Alumni Spotlight: Matthew Aubrey

Mathew was born in Australia. He is studying in Ascham School. His second language is Chinese.

Why did you choose this program?

My parents’ friend recommends this Chinese summer camp. According to him, this summer camp is the only real immersion Chinese summer camp in Shanghai because this is the only one which is held in China’s university for under 18 years old. And we can stay inside the campus during the whole camp because the accommodation place is also inside. It’s high quality campus hotel, 4-star standard; the condition is much better than others I have been to.

What did your program provider assist you with, and what did you have to organize on your own?

After application, a staff contacted my parents to explain all the process we need to prepare before I departed. And they answered each of our questions very carefully, so my parents did not feel worried.

When I arrived in Shanghai, a staff picked me up at the airport and sent me directly to the campus to settle me in. At the welcome dinner, the lead counselor gave us an orientation session to explain our schedule in the next two weeks, as well as details of each activity.

We had counselor team to help us with any problem we met during the whole camp. They took good care of us so that we did not have any difficulty to live alone abroad. The only thing we have to do is to respect the daily schedule and study hard.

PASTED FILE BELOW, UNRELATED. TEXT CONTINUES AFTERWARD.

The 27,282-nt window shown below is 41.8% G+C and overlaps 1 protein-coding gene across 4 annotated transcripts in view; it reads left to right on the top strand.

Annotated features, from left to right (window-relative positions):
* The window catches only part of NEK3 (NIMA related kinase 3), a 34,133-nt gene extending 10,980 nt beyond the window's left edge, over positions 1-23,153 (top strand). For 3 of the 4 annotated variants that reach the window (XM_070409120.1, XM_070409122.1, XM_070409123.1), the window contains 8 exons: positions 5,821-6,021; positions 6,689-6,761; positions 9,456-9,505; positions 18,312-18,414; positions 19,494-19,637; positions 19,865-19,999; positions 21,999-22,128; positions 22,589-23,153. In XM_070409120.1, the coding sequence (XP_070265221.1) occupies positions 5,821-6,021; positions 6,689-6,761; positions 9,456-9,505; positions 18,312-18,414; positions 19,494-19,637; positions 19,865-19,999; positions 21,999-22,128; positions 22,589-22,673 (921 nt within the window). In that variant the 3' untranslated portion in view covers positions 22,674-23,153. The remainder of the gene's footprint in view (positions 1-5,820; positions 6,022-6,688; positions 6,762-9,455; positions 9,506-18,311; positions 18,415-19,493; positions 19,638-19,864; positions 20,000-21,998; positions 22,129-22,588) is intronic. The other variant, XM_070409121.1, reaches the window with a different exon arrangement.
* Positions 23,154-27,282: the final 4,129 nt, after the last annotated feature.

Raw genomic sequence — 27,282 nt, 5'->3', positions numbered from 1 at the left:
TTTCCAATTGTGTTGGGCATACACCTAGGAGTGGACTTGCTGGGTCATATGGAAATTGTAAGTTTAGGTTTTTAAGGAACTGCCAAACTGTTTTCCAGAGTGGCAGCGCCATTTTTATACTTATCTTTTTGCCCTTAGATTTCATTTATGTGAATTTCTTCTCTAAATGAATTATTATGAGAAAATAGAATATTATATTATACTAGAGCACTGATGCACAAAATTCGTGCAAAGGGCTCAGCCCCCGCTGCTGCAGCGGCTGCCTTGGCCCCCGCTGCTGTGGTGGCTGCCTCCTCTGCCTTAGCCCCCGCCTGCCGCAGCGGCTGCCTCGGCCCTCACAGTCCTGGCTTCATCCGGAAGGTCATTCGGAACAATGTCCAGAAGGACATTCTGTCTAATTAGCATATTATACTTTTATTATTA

What is one piece of advice you'd give to someone going on your program?

If you really want to improve your Chinese level, the RISH Chinese summer camp is a smart choice. My advice is that you should take advantage to practice your Chinese as much as possible, because you are fully immersed in a Chinese native speaker environment: your teachers, counselors, as well as college students in the university. The college students are kind, helpful, and willing to chat with you. You have to speak with them in Chinese as much as you can, so that you will make great progress in short time.

What does an average day/week look like as a participant of this program?

In the morning, we have breakfast, then we have three-hour intensive classes. After that, we have lunch together and we have break time. After lunch break, we have indoor study for 1.5 hour and outdoor activity for 1.5 hour. After that, we have dinner, followed by 1-on-1 tutoring, and homework time. In some of the afternoons we have excursions, so after lunch break we go directly for outing. Around 22:15 we have to go to bed.

Going into your experience abroad, what was your biggest fear, and how did you overcome it? How did your views on the issue change?

My biggest fear is that I cannot adapt to a strange environment, because it is the first time to leave home and travel alone, for two weeks. When I arrived at the summer camp, I did not know anyone. But I was surprised that we became good friends so quickly. And we became a real team so that we did not feel unaccustomed any more.